The official student newspaper of University of Wisconsin-Eau Claire since 1923.

The Spectator

The official student newspaper of University of Wisconsin-Eau Claire since 1923.

The Spectator

The official student newspaper of University of Wisconsin-Eau Claire since 1923.

The Spectator

Second annual Black History Month Gala

A night of awareness, hope, music and fun at The Lismore
Photo by Russell Teske
Attendees gather on the dance floor as Uncommon Denominator prepares for another song.

The Lismore Hotel in downtown Eau Claire hosted the second annual Black History Month gala on Saturday, March 2. It was a night with zero empty tables as everyone wore their best suits and dresses for the occasion.  

Casaiya Keyser, the lead organizer of the event and a third-year student at UW-Eau Claire, said this was more than a black tie event.  

“The goal is to just get together and celebrate, and also allow the community to come together and recognize Black History Month as something that’s important,” Keyser said. “I think we all just had a big idea and we kind of threw it to the wall and it stuck, and I think that in years to come it’ll get bigger and bigger.”

Another purpose was to help raise money for the Black Excellence scholarship, a college fund available to Black students from kindergarten to college with no specific requirements on what the money is to be used for.   

Story continues below advertisement

After dinner was served, from baked chicken to white mac and cheese, everyone had settled in and the night began with a rendition of “Lift Every Voice and Sing,” a hymn which is widely considered to be the Black national anthem. 

After the performance, Berlye Middleton, the first African American elected to the Eau Claire City Council in 2001, gave a speech on the importance of Black History Month and what its creator, Carter G. Woodson, intended for its purpose.   

“This is not just Black history, this is history,” Middleton concluded in his speech. 

“I think it’s important for us to think about all of the contributions of African Americans,” city councilmember Roderick Jones said. “I think that when we come to celebrate what we have come to call Black History, it is important for us to think of it as history in and of itself.”   

As the night moved forward, UW-Eau Claire graduate student and applied voice major Elijah Vanderpoel would continue the night with a musical performance of his own, followed by a poem reading.   

Keyser would then appear on stage with Amina Dagons and Chase Bucheger and sing a rendition of “Stand Up,” from the film “Harriet”, a film about the abolitionist Harriet Tubman.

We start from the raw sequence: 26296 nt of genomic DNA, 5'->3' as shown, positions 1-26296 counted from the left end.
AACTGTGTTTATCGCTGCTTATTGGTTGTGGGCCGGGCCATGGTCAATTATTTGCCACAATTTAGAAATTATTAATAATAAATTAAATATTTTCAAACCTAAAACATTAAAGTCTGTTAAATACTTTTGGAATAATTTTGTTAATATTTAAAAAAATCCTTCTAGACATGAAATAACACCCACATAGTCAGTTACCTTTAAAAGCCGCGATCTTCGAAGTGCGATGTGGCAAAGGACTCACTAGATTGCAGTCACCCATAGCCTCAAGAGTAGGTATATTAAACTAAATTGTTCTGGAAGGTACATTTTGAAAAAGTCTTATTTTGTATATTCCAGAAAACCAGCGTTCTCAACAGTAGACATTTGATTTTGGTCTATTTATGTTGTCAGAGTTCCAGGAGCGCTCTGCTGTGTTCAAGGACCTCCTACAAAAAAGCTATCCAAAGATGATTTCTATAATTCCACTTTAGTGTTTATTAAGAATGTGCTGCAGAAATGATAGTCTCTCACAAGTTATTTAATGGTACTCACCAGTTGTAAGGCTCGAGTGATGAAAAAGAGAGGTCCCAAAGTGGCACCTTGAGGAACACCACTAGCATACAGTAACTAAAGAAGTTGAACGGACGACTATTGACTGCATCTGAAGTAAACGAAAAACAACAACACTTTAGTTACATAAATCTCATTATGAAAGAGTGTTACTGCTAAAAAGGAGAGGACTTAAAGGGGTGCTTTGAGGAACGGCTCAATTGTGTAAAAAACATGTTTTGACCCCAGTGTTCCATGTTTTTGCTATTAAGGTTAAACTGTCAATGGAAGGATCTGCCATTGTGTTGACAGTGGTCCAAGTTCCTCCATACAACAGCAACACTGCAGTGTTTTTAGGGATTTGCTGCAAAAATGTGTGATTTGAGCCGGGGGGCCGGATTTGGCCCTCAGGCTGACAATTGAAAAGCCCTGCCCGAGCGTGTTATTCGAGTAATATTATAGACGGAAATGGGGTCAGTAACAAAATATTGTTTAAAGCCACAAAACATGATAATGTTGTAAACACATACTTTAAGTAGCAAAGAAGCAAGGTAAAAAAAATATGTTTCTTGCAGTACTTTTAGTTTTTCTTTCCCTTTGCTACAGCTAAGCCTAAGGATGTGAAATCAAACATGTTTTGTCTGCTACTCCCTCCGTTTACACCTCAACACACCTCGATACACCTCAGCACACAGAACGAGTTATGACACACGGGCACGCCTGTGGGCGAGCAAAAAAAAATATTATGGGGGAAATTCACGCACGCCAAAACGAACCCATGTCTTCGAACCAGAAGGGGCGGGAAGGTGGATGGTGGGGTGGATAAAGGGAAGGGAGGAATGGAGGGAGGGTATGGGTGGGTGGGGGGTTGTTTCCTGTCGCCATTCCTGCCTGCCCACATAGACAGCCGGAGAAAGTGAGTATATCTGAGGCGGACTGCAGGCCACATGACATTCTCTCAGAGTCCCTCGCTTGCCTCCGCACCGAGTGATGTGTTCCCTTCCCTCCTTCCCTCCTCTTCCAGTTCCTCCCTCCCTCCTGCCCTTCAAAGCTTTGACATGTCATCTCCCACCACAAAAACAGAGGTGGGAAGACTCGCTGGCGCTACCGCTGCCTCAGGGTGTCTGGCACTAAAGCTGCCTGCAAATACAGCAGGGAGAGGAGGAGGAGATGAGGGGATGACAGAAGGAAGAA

Following the music, the winning recipients of the Black Excellence scholarships were announced. Aaliyah Jones, Serenity Brand, Keaton Edwards, and Justin Jackson were named scholarship recipients.

Justin Jackson is a student in the third grade and the son of Stacey Jackson, an associate professor of psychology at UW-Eau Claire.  

Stacey Jackson said there should be no age limits on the applicants and what the money can be put towards.  

“There were a handful of applicants that spoke about the fact that when they were younger, their parents didn’t put that money aside for them for a college fund,” Jackson said. “And so thinking of younger kids applying for a scholarship, that could go towards a college fund down the road.”    

A raffle was then held to further fundraise for the gala with items ranging from gift certificates to Famous Dave’s to a framed photo of the Institute of Aspiring Abolitionists. 

Aspiring Abolitionists is an organization led by Jason Sole, a former felon and criminal justice professor at Hamlin University, to help provide political education for community members to learn effective ways to improve relationships and reduce harm within their community. 

After that, all that was left to do was to let the music take it from there. 

Uncommon Denominator, an Eau Claire-based music group, was the main source of entertainment for the rest of the night.  

From then on, the dance floor was full of attendees both young and old, with the band performing covers of old and new songs from Stevie Wonder to Lizzo.

At the end of the night the band, along with Keyser, performed a Lizzo soul single, “Cuz I Love You.”

Keyser said the gala is meant to make Black voices in the Eau Claire community heard and hold a conversation around the importance of Black education and scholarships to unite the city of Eau Claire. 

Teske can be reached at [email protected].

Leave a Comment
More to Discover

Comments (0)

The Spectator intends for this area to be used to foster healthy, thought-provoking discussion. Comments are expected to adhere to our standards and to be respectful and constructive. As such, we do not permit the use of profanity, foul language, personal attacks or the use of language that might be interpreted as libelous. The Spectator does not allow anonymous comments and requires a valid email address. The email address will not be displayed but will be used to confirm your comments.
All The Spectator Picks Reader Picks Sort: Newest

Your email address will not be published. Required fields are marked *